Emma Woodhouse seems to be perfectly content, a loving father whom she cares for, friends, and a home. But Emma has a terrible habit - matchmaking. She cannot resist finding suitors for her... See full summary »
Jonny Lee Miller
The daughter of a country doctor copes with an unwanted stepmother, an impetuous stepsister, burdensome secrets, the town gossips, and the tug on her own heartstrings for a man who thinks of her only as a friend.
In the 1840s, Cranford is ruled by the ladies. They adore good gossip; and romance and change is in the air, as the unwelcome grasp of the Industrial Revolution rapidly approaches their beloved rural market-town.
Widow Dashwood and her three unmarried daughters, Elinor, Marianne and Margaret, inherit only a tiny allowance. So they move out of their grand Sussex home to a more modest cottage in ... See full summary »
Tom Ward, who plays Colonel Fitzwilliam in all three episodes of Death Comes to Pemberly, also had a minor role in the 1995 series, episode #2 playing the part of Lt. Chamberlayne. Tom had a single line apologizing for Lydia's intrusion during a conversation between Elizabeth Bennett and Capt. Denny during the ball at Netherfield. He said, "Forgive the intrusion, Madame. I would dance with both your sisters at once it..." before Lydia and Kitty drag both men to the dance floor. See more »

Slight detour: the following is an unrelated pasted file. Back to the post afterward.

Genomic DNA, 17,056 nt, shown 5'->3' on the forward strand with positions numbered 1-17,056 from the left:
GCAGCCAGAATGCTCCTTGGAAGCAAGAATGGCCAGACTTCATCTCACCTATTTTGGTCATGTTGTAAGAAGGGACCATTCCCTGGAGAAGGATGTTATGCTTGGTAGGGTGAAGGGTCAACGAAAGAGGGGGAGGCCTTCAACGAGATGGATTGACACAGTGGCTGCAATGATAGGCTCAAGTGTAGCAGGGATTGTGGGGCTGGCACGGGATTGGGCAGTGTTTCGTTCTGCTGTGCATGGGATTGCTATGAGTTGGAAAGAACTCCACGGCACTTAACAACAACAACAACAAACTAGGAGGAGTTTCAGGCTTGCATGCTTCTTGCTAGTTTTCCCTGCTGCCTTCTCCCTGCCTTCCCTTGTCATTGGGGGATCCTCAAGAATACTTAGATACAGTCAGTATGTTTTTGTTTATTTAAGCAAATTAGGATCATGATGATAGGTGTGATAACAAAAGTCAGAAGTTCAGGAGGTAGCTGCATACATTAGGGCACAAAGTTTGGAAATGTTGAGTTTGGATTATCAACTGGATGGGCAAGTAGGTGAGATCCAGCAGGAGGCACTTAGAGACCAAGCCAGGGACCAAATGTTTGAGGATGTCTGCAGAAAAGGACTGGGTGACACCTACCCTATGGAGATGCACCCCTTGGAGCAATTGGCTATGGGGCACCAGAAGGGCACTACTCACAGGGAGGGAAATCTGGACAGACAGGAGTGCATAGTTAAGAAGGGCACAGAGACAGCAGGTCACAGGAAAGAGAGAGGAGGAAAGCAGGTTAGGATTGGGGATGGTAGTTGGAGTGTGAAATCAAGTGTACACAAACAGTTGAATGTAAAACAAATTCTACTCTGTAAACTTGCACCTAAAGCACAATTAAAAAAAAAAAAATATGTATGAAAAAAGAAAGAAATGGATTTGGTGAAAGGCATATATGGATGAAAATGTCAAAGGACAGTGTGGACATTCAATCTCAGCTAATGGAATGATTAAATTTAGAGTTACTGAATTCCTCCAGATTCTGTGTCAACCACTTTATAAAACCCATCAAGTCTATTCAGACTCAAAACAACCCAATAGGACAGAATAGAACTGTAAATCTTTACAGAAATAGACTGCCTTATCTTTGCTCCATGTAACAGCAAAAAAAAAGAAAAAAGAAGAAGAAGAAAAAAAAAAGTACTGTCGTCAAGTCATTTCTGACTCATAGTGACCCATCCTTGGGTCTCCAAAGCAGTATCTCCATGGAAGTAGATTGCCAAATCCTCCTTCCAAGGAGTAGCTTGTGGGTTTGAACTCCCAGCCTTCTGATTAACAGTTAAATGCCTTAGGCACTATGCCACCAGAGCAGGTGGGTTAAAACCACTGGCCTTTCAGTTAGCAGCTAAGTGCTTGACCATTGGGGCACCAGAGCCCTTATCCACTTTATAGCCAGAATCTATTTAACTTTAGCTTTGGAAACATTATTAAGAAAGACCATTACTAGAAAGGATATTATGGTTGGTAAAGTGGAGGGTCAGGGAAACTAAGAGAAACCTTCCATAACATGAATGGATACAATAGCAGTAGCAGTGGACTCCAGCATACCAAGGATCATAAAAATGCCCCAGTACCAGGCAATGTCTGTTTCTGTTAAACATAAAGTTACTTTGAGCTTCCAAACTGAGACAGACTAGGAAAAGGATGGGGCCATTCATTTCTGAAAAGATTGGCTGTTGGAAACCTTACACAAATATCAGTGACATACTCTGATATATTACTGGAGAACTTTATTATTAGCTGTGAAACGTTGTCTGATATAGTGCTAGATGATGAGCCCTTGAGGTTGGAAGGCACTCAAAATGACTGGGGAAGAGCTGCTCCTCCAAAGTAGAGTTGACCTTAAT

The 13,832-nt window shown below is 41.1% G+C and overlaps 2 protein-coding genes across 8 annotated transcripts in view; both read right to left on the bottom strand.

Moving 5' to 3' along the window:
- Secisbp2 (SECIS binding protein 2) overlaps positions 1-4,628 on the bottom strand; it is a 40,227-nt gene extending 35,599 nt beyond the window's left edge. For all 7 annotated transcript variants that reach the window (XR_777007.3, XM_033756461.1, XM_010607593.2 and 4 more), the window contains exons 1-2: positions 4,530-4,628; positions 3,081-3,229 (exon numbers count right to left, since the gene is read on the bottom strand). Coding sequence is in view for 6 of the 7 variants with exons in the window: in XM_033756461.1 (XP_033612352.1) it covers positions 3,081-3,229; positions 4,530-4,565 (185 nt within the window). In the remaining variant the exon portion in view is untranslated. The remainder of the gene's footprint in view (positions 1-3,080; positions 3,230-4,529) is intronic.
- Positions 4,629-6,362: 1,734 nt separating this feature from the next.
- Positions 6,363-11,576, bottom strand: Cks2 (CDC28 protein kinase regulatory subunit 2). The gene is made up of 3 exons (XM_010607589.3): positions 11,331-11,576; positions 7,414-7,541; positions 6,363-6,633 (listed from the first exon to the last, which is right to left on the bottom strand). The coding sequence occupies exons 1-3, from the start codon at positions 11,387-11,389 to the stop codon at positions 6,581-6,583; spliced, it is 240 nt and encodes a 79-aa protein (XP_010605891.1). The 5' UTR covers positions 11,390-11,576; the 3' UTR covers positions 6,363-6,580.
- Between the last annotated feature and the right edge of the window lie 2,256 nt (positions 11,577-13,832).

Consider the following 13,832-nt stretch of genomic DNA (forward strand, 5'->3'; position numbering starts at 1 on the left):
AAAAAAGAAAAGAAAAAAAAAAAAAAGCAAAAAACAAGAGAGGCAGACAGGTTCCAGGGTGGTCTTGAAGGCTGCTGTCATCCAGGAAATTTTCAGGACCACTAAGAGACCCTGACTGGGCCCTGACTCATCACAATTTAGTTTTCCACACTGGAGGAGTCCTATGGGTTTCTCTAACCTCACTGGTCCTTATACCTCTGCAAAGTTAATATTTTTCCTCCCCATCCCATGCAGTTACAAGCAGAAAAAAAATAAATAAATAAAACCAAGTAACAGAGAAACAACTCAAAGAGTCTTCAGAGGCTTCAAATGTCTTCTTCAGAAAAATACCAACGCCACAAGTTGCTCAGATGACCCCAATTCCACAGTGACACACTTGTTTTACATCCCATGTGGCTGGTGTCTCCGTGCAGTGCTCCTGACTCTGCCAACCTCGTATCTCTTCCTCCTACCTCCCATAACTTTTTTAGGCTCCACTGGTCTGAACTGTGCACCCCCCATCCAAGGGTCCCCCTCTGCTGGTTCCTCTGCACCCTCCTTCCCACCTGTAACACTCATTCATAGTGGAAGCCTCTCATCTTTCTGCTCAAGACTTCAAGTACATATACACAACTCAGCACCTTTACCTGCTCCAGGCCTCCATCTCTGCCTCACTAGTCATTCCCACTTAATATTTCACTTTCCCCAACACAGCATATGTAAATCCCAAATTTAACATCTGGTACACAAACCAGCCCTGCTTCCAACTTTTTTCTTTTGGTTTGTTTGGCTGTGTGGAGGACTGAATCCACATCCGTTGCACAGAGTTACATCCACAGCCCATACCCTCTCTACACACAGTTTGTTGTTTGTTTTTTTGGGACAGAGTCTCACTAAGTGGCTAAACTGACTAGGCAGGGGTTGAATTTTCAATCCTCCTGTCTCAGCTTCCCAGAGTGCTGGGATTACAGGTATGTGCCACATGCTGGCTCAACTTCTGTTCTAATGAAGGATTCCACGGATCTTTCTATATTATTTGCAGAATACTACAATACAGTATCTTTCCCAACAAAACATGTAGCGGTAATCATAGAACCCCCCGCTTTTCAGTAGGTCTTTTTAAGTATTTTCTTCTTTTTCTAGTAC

Ridiculous casting and story lines. Actress Ms. Martin looks sour, perpetually preoccupied, too old (remember, Lizzy was perhaps 21 when she married Darcy and therefore no more than mid- twenties in this new chapter) and she displays absolutely no playful energy or wit in the daily events. Rhys as Darcy is jarring and I'm on my guard lest he leap from my TV to challenge me to a fight. Whatever softening and life-enjoying qualities Lizzy was to have brought into Darcy's life is gone. He's back to angry, barking, arrogance. I actually like Wickham's actor (Goode) so nothing to challenge, there. Fitzwilliam's character has become oddly mysterious and mercenary; he acts like a pirate rather than an honorable officer in the King's army. No charm, even if he was a bit "empty" in the original. It's all just weird! Ms. James has not done well with these additions. I agree with other reviewers that the characters and dialog are way off-base with the Austen sensibilities so clearly and consistently written in her books.
Great idea, dreadful execution from Ms. James to these productions.
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